In 2017, Alimento de Selva, or Food from the Forest, was founded in San Jose del Guaviare, a town with one of the highest rates of deforestation and historic incidence of conflict in the country. This organisation supports families in the cultivation of traditional Amazonian crops, such as seje (Oenocarpus bataua), acai (Euterpe oleracea) and moriche (Mauritia flexuosa), as well as crops that are grown in an agroforestry system, such as borojo (Alibertia patinoi), cocona (Solanum sessiliflorum) and araza (Eugenia stipitata). These are then processed into a variety of products for sale at local markets, including jams, sauces, flours, tinctures and syrups, among others.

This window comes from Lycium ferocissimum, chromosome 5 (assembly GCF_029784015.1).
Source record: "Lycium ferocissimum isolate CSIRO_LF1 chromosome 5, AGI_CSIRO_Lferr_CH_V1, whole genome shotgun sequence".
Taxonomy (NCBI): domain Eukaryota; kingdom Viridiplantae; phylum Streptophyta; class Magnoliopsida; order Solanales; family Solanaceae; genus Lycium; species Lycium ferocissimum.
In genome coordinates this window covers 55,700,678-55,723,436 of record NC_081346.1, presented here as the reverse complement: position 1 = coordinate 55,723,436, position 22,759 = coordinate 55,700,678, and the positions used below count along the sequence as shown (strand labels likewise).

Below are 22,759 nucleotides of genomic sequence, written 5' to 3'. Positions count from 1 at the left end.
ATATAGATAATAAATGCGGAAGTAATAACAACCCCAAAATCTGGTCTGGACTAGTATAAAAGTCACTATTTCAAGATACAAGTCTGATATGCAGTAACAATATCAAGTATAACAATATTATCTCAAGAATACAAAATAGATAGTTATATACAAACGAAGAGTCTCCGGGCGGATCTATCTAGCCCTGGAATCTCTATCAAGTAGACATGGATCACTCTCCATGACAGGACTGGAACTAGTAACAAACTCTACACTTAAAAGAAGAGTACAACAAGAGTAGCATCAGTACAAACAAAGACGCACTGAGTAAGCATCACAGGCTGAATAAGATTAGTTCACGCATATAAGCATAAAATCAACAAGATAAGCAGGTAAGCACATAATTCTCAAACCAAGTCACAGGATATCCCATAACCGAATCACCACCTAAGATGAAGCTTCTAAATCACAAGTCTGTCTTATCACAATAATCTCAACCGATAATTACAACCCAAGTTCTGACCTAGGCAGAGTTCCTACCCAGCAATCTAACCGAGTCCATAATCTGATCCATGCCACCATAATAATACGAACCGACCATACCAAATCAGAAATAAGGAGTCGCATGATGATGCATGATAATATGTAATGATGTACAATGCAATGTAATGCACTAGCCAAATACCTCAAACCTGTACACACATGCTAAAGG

Florencia, the largest town in the region of Caquetá, also known as the gateway to the Amazon, faced a food security crisis at the start of the pandemic. Although it is one of the few Amazonian communities connected to the main markets by road, certain staple crops such as rice, which are typically imported, became scarce. Considering that 80% of the food in the region of Caquetá is imported, it was important to find alternative food systems in the face of global supply chain instability. With the help of the Amazon Conservation Team (ACT), the communities there were able to develop 170 new land use plans that were based on an agroforestry model that contributed to both forest restoration and food security. Almost two years after these land use plans were implemented, many communities have stated that the planting of crops like plantain, yuca and açai has influenced their decision to stay on their land when they otherwise might have sold it and sought opportunities elsewhere.